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  1. #1 U.S. Catholic contract unconstitutional: ACLU suit. (Human Trafficking) 
    U.S. Catholic contract unconstitutional: ACLU suit

    Mon Jan 12, 2009 4:35pm EST
    By Scott Malone

    BOSTON (Reuters) - A U.S. civil liberties group sued the federal government Monday, charging it violated the Constitution by contracting a Roman Catholic entity to help victims of human trafficking.

    The American Civil Liberties Union said the U.S. Conference of Catholic Bishops was imposing its beliefs on victims of human trafficking by not allowing federal grant money to be used for contraception or abortion.

    When the bishops applied for the contracts, they said they would not work with subcontractors who provided abortion services or contraceptives, such as condoms, which conflict with Catholic teachings, according to the ACLU.

    The suit filed in U.S. District Court in Boston said the Department of Health and Human Services violated the separation of church and state by giving the U.S. Conference of Catholic Bishops $6 million in grants from 2006 through 2008.

    Many women victims of human trafficking are forced to work as prostitutes, and face a high risk of assault and rape, the ACLU said in court papers.

    The Department of Health and Human Services permitted the U.S. Conference of Catholic Bishops "to impose its own religiously based substantive restrictions on the use of grant funds," the ACLU argued.

    The suit asks the court to stop the department from allowing its grants being spent in a way that is restricted by religious beliefs.

    Sister Mary Ann Walsh of the bishops' conference said the $6 million figure cited in the suit was the full amount authorized. But "far less" money had been appropriated, she said without giving a figure.

    "The problem of trafficking in this country is huge and serious and the Catholic Church has the best network of services bar none," she said. "Going to the Catholic Church for social services is very logical."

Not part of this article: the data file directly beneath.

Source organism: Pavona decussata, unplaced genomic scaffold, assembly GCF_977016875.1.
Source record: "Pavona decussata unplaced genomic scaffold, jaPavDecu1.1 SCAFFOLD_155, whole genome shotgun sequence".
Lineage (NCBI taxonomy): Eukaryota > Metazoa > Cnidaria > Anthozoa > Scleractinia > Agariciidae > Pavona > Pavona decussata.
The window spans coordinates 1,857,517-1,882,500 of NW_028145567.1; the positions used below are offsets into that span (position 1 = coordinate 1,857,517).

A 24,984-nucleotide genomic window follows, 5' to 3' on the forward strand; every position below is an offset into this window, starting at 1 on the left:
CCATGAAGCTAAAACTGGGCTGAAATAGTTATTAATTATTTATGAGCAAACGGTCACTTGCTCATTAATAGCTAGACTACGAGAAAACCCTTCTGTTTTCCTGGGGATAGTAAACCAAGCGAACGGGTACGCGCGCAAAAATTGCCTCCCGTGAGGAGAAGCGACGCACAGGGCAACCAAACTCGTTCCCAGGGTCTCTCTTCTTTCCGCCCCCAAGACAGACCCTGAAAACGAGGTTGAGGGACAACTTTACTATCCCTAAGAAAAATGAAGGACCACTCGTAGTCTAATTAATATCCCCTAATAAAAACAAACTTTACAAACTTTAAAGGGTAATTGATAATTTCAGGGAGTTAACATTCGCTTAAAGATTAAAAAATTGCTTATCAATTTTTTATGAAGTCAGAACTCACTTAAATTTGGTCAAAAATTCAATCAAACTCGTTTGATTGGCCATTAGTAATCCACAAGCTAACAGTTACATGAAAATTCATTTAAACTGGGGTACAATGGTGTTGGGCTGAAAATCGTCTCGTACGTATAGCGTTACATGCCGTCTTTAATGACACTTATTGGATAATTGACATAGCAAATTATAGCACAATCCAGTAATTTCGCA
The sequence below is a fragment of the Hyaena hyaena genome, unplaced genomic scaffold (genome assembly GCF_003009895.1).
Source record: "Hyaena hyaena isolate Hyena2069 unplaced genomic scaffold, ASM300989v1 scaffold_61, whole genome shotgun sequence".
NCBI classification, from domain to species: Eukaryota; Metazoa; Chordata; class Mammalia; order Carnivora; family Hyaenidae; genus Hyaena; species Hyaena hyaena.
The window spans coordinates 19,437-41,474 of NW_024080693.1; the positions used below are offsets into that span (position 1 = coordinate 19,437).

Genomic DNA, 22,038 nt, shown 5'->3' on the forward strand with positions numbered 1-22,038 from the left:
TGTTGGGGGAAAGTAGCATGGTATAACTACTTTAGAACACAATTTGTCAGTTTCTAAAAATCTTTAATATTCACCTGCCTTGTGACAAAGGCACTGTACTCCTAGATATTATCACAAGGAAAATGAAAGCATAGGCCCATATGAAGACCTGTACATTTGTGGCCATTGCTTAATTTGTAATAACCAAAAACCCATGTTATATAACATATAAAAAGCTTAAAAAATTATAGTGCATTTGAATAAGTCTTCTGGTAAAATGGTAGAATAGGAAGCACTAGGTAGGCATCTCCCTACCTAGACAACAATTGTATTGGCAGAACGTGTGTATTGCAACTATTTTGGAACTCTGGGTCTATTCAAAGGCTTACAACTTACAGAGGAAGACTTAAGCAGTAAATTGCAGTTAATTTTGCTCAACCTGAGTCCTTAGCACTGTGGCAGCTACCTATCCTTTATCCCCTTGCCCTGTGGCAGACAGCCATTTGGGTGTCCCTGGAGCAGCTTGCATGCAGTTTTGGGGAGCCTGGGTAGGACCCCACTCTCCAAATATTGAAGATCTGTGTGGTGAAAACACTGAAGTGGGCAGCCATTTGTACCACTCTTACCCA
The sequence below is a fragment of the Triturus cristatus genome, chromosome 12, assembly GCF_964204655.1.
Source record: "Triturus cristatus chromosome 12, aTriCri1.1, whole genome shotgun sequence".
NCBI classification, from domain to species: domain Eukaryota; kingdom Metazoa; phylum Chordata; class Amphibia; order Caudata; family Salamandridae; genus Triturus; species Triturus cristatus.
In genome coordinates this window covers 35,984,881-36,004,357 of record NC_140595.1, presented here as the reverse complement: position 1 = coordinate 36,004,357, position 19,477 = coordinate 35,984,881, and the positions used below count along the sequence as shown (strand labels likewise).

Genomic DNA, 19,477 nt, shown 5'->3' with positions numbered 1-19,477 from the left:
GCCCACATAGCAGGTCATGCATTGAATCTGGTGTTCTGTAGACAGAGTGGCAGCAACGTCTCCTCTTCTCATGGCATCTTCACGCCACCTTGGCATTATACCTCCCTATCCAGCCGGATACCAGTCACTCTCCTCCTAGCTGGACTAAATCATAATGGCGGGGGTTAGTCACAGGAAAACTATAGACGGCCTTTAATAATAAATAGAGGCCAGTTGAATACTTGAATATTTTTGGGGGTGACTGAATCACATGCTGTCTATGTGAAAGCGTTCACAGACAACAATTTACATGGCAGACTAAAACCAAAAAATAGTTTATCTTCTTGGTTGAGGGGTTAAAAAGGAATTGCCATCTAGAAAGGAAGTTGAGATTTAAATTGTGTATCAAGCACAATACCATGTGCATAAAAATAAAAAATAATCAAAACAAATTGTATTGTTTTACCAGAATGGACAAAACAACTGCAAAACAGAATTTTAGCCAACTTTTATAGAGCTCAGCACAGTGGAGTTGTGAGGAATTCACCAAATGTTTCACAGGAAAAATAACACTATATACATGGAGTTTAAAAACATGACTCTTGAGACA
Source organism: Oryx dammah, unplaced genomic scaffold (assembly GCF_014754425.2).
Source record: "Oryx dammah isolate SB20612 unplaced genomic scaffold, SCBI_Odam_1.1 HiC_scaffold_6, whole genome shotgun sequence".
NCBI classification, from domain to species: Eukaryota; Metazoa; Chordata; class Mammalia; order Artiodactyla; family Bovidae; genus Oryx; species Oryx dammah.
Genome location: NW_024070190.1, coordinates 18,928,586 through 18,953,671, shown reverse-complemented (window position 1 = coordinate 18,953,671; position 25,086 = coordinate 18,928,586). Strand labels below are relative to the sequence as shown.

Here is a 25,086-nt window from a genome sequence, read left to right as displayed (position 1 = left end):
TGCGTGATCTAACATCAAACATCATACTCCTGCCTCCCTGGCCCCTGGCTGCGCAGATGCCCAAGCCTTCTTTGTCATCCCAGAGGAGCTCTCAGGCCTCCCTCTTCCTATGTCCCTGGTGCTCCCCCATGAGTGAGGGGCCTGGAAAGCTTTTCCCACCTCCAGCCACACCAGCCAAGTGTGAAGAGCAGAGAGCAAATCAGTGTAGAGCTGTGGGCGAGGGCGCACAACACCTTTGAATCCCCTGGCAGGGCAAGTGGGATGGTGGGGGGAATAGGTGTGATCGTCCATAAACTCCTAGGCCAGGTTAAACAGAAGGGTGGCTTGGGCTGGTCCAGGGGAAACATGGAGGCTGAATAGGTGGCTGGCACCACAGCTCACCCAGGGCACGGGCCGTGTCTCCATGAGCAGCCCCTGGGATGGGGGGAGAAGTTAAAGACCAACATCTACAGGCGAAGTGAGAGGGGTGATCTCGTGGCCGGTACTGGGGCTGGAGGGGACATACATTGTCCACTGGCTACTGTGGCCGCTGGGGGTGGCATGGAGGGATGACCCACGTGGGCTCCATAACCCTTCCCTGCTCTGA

I thought the point of rescuing women from human trafficking was to let them make their own decisions about sexual conduct. Surely it's more important to remove a woman from sexual slavery than to ensure that she has "safe" rape?

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  2. #2 ACLU Seeks To Prohibit Free Exercise Of Religion 
    An Adversary of Linda #'s
    Join Date
    Aug 2005
    On Monday, the American Civil Liberties Union (ACLU) filed a lawsuit in federal court against the United States Department of Health and Human Services (HHS) to ensure that funds distributed through the Trafficking Victims Protection Act (TVPA) are not being used to impose religiously based restrictions on reproductive health services.

    The complaint (ACLU of Massachusetts v. Leavitt) was filed in the United States District Court for the District of Massachusetts. It states that since 2006 HHS has allowed the United States Conference of Catholic Bishops (USCCB) to limit, based on its religious beliefs, the types of services trafficking victims receive with taxpayer dollars.

    The ACLU claims that since April 2006, HHS, which administers funds allocated by the federal TVPA, has awarded the USCCB grants ranging from $2.5 to $3.5 million annually to support organizations that provide direct services to trafficking victims. As part of its sub-granting program, USCCB prohibits, based on its religious beliefs, grantees from using federal funds to provide or refer for contraceptive or abortion services.